• a key governance difference in K-12 online learning responsibilities between Canada and the US is that  responsibility for education in Canada rests in the hands of each individual province or territory– in US it is in the hands of the federal Department of Education

    Canadian Regional Differences

    • eastern Canada tends to have stronger provincial programs
    • Quebec has “limited district-based programmes”
    • central Canada (i.e. Ontario) has provincial system and extensive district-based programmes as well as private school initiatives
    • western Canada tends “to have smaller or dated” provincial programs and “a varying level of district-based programmes”
    • Canadian territories leverage district-based programs in BC & Alberta

    Governance & BC’s Extraordinary Situation

    • “the vast majority of provinces do not have policies that are specifically realted to K-12 online learning. Instead, online learning programmes must struggle with meeting regulations designed for brick-and-mortar schools. The main exception…is British Columbia where the Government has created a specific regime to govern the operation of distance education in that province.”

    Julia’s Comments on the Research

    Firstly, it is important to note that this report helps further significant research dialogue on Canadian K-12 online learning. That said there were a few areas I think warrant further work.

    Leap from Correspondence to Online Models: Where is Potential Impact of Offline Computer Mediated Education?

    I am interested in the way that the description of the historical context seemed to leave out any mention of the use of offline, computer-based or computer-mediated education. The research seems to jump from the use of correspondence-type materials and to online content delivery. As one of the practitioners in the 1990’s, there was a distinct phase of using computer mediated content delivery either at a distance or in face-to-face brick-and-mortar situations. This was especially true for educators wanting more multimedia & interactivity in course design than could be supported on BC’s PLNet connections of the day (low-bandwidth). I think that educators who had been participating in the computer-mediated education were well positioned to move into and leverage online education as content became available–and to call for increased media & interactivity to push online learning beyond text on screen. I can remember several computer-mediated programs like Plato, CMI Crossroads, Nelson’s The Learning Equation,  that were in use when I was teaching in the mid-late 1990-early 2000’s in British Columbia and were a way-point between correspondence and multimedia rich online learning.

    Some Key Items in BC Context Merit Inclusion

    When I reflect on the development of online learning in British Columbia, I found it quite interesting that the report did not mention the rise of the COOL Schools consortium–prior to the formation of BCEdOnline. COOL schools started out as a collaboration among several school districts–then other BC districts wanted to buy access to content. When my district joined, our membership initially required a Blackboard license brokered by the Open Learning Agency or Open School. Two other groups that had historical impact on the formation of online learning in BC were  the BC Computer Curriculum Consortium and the BC Teachers’ Federation Provincial Specialist Association, Educators for Distributed Learning.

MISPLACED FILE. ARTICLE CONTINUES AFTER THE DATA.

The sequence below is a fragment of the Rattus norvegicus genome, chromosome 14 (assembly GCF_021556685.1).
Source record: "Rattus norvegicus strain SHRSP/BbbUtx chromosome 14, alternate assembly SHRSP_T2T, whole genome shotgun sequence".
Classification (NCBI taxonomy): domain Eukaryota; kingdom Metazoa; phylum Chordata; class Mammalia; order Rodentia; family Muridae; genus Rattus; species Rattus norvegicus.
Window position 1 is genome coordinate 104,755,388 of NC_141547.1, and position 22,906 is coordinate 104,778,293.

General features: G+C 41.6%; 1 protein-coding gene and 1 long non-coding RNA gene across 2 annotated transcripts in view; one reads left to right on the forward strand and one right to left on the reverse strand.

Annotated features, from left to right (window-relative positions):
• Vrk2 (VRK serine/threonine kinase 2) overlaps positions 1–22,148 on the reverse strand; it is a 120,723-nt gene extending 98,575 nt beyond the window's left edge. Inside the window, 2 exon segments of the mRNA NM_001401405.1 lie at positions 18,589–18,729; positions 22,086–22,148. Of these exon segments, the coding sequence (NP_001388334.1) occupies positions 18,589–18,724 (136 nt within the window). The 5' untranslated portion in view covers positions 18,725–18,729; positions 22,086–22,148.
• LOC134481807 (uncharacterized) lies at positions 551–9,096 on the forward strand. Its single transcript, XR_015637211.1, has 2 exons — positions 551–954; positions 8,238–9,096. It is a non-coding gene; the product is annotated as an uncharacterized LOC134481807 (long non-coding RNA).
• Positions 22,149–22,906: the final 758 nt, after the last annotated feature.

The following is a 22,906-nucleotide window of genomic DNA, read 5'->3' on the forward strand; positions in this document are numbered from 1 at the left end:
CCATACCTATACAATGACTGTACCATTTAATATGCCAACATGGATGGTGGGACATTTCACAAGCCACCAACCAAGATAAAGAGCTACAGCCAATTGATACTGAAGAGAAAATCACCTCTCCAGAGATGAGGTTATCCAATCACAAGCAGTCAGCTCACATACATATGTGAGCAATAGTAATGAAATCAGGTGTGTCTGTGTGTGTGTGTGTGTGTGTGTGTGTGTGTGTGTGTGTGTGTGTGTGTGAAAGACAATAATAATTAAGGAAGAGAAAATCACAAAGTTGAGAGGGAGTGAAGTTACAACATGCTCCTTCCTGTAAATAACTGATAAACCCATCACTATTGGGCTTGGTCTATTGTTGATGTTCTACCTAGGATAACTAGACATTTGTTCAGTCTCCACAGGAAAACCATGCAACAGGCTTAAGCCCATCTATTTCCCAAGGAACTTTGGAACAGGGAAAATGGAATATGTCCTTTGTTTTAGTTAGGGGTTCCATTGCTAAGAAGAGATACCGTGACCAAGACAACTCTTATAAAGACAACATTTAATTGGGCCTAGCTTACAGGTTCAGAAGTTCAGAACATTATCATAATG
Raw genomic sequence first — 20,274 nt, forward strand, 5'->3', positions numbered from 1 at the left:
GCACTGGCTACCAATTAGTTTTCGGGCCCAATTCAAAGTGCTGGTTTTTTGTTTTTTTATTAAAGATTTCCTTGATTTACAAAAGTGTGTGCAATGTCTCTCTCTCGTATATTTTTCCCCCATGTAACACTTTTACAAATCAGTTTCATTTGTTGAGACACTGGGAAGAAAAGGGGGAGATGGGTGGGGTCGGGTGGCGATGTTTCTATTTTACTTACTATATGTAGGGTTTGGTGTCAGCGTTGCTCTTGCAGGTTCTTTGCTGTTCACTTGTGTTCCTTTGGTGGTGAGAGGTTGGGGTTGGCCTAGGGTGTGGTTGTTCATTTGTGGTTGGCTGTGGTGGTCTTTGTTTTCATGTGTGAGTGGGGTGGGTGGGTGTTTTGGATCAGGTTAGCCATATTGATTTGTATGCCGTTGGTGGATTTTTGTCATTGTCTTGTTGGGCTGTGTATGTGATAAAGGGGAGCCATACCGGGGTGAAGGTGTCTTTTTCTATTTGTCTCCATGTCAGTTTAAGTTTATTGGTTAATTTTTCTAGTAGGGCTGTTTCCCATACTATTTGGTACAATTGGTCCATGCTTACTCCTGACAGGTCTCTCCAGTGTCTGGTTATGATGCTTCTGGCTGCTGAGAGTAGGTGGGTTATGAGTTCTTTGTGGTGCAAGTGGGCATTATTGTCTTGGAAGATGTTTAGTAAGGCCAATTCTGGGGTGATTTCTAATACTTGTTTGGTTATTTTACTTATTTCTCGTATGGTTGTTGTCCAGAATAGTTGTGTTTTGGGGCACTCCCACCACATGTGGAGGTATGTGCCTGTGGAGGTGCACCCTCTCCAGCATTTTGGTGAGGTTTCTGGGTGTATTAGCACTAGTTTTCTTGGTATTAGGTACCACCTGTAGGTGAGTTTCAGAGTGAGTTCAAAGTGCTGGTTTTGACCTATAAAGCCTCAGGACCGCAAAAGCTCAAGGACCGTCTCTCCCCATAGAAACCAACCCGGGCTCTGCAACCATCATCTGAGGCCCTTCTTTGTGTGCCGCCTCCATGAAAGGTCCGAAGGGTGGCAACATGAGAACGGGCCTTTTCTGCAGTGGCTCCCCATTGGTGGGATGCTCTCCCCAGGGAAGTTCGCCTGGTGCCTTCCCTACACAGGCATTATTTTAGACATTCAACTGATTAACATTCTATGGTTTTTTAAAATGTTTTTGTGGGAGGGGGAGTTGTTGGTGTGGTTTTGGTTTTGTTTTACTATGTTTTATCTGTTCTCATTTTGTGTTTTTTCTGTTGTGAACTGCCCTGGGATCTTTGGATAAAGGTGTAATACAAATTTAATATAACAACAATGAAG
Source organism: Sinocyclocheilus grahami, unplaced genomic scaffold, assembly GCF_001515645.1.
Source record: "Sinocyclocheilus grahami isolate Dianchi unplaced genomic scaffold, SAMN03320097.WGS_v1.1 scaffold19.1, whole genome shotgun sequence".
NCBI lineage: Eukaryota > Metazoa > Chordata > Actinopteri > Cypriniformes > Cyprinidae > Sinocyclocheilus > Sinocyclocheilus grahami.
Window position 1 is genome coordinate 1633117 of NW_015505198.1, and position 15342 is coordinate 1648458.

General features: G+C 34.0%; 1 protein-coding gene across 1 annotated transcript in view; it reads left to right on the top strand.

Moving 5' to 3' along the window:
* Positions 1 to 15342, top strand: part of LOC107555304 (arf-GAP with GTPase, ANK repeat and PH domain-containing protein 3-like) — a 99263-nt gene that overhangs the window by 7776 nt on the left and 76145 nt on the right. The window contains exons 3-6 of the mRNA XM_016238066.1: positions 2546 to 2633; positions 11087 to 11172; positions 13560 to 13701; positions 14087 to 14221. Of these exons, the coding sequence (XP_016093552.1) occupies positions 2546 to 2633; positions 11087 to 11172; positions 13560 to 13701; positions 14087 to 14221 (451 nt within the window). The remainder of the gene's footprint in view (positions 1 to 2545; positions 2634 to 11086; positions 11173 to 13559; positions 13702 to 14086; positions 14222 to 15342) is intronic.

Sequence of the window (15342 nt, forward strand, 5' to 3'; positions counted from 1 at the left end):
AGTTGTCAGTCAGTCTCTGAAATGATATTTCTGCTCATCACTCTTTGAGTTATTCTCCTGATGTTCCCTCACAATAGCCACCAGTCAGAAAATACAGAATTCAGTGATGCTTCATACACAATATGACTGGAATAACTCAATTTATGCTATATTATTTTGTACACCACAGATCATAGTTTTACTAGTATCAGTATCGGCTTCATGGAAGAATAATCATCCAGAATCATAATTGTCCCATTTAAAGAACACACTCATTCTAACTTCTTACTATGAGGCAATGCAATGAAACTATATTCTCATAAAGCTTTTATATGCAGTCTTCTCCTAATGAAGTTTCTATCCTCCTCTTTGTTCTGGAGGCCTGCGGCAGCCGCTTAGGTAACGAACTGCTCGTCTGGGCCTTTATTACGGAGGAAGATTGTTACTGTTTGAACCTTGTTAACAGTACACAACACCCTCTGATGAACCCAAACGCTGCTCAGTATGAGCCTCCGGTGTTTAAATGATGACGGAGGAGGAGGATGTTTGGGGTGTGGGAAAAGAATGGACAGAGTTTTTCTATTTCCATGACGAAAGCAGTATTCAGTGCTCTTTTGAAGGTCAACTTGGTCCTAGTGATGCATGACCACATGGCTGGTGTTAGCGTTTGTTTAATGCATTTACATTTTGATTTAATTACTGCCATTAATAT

One of the interesting issues I remember occurred when the regional distance education programs were still working in defined catchment areas.  Teachers employed in some regional educational programs were concerned re. the classification of their positions as  “markers” rather than “teachers”. If I recall properly, the issue of classification allowed for treatment of markers distinct from “teachers” re. student & course loads (e.g. in brick-and-mortar schools). Also of note was that during the rise of online learning, there were various tensions between the officially published positions & supported policies of the British Columbia Teachers’ Federation (BCTF) and the positions & policy recommendations of the EDLPSA (Educators for Distributed Learning Provincial Specialist Associaion, BCTF) members with regard to teachers’ working  issues around distributed learning in the province.

    The authors also missed another interesting period of online development fueled by K-12 funding  when the BC government was funding both local school districts AND distance education providers for FTE at the secondary level. Under that arrangement, students might attend a distributed learning support block at brick-and-mortar school within its schedule while working on a distributed learning course from another provider. At that time, the government was paying for enrollment in the distance education course and funding the teacher supervision FTE in the brick-and-mortar school. I believe that period lasted for 1-2 years before it was radically restructured. Likely enrollment data would show a increase in enrollments in the former and a steep decrease in enrollments under the later funding structures. I know that within my Distributed Learning Program, we began to look at leveraging existing content from COOL Schools through an opensource learning management system, ATutor ( complying with licensing constraints), as well as developing our own local content to further reduce costs.